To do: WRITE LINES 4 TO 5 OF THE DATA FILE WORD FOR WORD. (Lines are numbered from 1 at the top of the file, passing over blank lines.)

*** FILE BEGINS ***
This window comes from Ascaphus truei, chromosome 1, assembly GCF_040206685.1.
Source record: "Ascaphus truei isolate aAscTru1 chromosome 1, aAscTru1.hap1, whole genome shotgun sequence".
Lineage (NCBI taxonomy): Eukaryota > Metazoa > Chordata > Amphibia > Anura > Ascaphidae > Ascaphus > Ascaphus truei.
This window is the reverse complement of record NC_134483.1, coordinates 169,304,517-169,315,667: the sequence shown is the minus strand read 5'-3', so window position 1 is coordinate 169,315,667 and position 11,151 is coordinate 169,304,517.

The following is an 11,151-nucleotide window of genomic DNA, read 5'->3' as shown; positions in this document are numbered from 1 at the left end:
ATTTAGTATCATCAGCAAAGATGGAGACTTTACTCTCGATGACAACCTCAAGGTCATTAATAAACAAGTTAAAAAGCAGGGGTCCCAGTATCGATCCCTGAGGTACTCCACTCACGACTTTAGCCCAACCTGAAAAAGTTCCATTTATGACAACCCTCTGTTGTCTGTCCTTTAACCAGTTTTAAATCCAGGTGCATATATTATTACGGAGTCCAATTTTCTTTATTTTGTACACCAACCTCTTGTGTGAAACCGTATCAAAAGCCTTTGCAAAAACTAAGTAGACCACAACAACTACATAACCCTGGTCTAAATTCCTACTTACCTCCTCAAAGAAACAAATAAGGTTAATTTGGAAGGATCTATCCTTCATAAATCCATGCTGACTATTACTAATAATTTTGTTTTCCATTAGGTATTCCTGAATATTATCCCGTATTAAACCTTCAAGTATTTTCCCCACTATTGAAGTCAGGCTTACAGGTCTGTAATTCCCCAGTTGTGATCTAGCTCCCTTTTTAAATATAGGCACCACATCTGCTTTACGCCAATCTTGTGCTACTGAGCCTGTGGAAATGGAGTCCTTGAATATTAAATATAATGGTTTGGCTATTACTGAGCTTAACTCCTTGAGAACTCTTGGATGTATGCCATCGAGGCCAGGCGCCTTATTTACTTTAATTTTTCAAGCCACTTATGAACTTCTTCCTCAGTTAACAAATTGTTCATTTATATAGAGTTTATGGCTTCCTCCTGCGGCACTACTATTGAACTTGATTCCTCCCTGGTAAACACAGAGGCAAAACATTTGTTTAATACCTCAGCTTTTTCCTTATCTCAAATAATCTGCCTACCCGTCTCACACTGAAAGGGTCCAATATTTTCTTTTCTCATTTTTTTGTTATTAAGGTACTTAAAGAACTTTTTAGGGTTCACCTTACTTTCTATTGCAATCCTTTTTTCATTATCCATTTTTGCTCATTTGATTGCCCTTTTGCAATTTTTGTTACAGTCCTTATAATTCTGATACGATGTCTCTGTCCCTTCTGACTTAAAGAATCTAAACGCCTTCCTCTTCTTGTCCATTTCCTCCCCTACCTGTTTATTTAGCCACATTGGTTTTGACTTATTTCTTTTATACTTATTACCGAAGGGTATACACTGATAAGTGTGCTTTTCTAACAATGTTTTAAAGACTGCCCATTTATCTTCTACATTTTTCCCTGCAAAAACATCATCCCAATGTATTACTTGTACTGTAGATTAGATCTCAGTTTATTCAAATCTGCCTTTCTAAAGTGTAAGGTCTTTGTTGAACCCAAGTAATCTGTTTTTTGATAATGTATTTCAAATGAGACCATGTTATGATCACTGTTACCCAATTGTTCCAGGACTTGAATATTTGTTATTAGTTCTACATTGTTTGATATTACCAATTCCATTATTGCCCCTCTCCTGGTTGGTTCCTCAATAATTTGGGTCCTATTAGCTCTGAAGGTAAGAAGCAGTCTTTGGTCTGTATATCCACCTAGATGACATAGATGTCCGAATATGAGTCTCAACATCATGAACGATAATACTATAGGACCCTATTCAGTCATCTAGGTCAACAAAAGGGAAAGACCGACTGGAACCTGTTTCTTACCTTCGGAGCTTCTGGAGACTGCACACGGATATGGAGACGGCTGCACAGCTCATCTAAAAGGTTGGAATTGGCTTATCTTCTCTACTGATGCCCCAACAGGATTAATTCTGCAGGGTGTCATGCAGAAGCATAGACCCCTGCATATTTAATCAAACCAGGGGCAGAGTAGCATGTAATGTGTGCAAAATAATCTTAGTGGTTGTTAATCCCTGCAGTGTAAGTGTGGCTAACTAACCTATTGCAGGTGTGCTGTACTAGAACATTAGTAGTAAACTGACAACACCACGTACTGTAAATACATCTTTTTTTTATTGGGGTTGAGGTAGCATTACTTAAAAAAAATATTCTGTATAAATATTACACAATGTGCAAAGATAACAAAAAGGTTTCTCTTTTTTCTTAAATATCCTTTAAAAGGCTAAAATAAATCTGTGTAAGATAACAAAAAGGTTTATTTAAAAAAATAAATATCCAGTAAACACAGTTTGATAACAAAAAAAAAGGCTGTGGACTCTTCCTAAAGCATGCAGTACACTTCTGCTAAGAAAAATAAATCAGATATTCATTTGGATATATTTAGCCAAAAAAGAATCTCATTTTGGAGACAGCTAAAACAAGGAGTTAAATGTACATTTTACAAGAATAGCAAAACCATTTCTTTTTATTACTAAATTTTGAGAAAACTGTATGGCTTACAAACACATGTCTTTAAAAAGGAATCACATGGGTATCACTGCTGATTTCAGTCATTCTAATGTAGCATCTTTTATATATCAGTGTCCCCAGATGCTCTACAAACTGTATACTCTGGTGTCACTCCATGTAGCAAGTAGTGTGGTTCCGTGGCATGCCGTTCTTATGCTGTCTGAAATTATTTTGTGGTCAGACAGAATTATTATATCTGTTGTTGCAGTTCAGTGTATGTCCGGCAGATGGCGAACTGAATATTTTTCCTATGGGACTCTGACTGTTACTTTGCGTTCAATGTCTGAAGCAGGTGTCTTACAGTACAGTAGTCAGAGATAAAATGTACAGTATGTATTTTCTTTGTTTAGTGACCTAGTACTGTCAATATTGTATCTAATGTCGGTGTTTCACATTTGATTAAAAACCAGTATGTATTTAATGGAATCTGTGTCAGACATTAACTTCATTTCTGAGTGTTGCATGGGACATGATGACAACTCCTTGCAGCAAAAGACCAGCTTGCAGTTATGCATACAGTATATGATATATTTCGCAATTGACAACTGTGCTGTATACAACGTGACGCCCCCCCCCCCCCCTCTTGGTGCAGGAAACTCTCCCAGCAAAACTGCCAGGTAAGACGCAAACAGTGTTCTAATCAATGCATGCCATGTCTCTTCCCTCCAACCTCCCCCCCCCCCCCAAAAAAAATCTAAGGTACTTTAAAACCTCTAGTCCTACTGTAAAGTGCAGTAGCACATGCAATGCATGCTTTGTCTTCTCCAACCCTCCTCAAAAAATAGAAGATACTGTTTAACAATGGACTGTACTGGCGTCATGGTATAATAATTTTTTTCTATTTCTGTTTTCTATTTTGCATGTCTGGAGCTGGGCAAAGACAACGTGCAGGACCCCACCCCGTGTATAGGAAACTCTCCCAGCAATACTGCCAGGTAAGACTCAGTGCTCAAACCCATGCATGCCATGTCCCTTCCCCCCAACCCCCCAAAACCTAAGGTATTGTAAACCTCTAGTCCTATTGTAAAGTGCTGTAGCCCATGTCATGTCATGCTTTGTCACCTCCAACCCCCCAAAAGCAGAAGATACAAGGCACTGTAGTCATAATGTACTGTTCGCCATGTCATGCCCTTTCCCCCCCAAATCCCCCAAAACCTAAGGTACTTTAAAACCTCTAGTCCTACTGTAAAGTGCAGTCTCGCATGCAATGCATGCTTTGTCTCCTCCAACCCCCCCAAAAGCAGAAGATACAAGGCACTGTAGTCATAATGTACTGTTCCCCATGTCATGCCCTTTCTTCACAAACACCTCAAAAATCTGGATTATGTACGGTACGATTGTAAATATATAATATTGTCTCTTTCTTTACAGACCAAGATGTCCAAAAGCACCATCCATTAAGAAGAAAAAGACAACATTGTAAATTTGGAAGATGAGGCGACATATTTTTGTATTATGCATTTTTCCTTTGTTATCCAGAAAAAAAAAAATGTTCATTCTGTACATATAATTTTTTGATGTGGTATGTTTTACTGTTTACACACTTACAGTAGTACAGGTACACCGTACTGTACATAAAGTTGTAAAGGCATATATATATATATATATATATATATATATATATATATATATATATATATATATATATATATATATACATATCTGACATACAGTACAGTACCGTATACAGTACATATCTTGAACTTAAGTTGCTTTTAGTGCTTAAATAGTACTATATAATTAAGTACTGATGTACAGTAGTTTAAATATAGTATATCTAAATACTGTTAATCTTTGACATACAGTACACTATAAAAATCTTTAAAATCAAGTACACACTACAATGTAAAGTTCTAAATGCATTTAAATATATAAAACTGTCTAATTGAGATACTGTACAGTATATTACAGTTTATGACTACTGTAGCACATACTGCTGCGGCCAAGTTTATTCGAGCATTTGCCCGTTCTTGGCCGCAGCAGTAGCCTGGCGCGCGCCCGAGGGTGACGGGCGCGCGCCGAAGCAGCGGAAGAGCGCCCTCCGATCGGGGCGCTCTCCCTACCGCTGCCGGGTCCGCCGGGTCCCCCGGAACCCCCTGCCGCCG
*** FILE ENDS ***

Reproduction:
This window is the reverse complement of record NC_134483.1, coordinates 169,304,517-169,315,667: the sequence shown is the minus strand read 5'-3', so window position 1 is coordinate 169,315,667 and position 11,151 is coordinate 169,304,517.

The following is an 11,151-nucleotide window of genomic DNA, read 5'->3' as shown; positions in this document are numbered from 1 at the left end: